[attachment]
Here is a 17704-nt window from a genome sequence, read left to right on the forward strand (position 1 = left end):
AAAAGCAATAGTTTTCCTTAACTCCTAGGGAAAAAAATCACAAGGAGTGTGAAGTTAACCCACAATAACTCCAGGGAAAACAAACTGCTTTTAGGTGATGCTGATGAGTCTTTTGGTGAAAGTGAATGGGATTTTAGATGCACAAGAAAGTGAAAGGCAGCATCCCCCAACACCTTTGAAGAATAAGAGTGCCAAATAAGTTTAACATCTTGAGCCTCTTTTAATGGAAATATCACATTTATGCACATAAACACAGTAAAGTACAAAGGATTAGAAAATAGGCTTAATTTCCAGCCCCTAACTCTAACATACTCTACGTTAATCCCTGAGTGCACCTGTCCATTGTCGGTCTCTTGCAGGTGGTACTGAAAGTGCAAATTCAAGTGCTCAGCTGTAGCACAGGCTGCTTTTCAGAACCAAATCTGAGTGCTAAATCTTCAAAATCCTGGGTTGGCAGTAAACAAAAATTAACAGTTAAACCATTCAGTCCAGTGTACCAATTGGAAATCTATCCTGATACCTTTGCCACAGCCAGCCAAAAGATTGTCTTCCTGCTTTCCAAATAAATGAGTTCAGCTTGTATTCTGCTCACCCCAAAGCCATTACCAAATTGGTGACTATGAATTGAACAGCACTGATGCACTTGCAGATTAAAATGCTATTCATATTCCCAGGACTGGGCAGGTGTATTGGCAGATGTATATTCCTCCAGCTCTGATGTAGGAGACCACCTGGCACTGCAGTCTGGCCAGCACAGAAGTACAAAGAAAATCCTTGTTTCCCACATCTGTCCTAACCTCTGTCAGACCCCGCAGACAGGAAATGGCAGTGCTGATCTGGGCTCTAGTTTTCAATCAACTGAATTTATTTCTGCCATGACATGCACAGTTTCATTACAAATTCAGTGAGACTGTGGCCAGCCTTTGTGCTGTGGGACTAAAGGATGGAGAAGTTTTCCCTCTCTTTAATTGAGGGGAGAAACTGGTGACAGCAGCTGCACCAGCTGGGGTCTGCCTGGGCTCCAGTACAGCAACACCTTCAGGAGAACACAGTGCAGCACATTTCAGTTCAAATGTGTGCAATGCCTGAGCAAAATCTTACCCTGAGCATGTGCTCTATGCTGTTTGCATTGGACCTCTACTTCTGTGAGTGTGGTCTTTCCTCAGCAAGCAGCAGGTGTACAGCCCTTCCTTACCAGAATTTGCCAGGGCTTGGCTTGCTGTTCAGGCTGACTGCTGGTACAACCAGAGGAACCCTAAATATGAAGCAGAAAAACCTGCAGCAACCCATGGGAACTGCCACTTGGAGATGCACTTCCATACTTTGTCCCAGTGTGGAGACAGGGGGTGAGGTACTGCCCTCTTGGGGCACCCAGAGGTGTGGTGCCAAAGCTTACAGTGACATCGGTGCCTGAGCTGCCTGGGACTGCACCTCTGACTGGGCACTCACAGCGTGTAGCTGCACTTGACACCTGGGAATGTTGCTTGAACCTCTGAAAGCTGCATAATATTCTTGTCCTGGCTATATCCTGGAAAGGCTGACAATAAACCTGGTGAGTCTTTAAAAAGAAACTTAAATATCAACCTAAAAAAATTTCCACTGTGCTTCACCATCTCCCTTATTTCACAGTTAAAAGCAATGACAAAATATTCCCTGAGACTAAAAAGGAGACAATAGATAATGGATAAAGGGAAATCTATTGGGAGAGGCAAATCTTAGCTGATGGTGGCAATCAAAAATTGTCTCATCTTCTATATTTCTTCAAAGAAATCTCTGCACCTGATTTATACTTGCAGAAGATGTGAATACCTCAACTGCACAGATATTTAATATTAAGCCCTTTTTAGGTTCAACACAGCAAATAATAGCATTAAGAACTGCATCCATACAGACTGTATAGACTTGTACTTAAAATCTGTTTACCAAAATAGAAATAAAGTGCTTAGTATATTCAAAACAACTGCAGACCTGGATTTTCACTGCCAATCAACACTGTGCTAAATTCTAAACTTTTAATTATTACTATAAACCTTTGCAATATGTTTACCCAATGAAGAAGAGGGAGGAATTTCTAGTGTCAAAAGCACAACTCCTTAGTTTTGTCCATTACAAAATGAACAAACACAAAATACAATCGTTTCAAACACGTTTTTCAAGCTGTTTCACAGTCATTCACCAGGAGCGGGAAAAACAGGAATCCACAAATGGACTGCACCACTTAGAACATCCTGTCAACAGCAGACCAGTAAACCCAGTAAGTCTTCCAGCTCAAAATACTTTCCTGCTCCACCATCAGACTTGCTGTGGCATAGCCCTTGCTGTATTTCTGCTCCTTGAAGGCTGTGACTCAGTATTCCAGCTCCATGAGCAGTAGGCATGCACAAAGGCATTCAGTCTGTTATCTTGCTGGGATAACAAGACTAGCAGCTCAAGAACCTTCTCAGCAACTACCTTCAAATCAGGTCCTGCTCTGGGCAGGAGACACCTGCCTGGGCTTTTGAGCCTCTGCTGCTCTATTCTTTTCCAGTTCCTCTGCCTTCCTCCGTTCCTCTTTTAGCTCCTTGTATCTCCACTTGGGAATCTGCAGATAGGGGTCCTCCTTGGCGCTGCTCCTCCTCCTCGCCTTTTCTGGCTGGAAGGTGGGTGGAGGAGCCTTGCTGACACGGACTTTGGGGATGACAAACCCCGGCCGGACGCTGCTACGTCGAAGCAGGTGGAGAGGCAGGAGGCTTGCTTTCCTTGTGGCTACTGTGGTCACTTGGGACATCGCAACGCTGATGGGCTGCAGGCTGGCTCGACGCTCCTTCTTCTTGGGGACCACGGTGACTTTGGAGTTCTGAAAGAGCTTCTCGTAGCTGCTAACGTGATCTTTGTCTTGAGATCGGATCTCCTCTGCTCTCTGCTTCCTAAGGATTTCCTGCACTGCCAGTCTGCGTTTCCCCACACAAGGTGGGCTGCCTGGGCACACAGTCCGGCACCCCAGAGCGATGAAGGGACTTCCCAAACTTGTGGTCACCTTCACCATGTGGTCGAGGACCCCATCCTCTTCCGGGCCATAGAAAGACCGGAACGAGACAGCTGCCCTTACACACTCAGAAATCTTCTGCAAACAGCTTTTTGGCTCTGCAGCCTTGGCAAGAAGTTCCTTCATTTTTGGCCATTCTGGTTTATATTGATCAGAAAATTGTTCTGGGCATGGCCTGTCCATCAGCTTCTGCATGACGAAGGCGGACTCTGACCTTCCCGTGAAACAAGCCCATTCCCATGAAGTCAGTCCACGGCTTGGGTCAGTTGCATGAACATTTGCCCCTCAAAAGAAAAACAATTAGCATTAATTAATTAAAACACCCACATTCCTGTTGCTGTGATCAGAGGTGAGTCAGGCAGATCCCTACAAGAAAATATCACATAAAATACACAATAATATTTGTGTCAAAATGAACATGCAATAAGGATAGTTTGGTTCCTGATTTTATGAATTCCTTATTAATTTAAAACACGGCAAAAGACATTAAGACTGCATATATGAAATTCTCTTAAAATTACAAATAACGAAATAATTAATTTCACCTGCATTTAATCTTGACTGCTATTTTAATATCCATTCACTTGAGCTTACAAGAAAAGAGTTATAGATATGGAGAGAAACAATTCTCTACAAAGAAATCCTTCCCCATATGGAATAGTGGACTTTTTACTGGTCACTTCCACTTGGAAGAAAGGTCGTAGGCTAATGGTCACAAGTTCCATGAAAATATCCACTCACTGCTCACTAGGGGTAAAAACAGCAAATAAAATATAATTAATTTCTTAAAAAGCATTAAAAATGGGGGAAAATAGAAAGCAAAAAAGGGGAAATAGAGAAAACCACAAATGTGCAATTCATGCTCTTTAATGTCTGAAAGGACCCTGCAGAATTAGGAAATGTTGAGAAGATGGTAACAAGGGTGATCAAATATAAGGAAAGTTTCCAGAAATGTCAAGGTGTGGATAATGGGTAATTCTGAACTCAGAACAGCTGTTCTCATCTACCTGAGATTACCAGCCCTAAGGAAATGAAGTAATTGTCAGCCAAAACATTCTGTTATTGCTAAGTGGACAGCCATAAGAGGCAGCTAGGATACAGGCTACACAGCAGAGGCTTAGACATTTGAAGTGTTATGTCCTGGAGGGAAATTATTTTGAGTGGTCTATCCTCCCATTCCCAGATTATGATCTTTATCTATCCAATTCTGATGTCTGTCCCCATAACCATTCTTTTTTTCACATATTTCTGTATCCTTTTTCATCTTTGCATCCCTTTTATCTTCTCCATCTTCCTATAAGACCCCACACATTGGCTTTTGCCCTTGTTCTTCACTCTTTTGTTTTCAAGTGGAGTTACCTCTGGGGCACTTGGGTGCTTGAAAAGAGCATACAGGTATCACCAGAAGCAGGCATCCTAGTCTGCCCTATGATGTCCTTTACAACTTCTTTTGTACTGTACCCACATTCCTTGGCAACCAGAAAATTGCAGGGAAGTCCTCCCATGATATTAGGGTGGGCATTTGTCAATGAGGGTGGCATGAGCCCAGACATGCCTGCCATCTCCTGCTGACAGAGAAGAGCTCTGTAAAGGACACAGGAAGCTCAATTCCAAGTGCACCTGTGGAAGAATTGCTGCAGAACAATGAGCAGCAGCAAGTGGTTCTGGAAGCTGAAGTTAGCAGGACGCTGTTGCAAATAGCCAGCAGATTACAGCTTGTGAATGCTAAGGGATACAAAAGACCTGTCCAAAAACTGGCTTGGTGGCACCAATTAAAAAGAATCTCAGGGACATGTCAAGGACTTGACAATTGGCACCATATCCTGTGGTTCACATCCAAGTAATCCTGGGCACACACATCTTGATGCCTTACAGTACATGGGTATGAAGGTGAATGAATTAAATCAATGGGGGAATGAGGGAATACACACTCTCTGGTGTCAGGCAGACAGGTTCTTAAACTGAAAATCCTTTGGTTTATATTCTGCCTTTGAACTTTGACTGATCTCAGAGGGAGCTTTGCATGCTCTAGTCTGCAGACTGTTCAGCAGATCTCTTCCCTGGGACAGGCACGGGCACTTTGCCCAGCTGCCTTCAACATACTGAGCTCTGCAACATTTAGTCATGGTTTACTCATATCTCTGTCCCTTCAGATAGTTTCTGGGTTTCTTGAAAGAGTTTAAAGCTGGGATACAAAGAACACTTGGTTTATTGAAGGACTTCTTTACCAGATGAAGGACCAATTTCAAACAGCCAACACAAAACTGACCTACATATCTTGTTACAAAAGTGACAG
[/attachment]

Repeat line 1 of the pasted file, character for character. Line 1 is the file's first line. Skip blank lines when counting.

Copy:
Here is a 17704-nt window from a genome sequence, read left to right on the forward strand (position 1 = left end):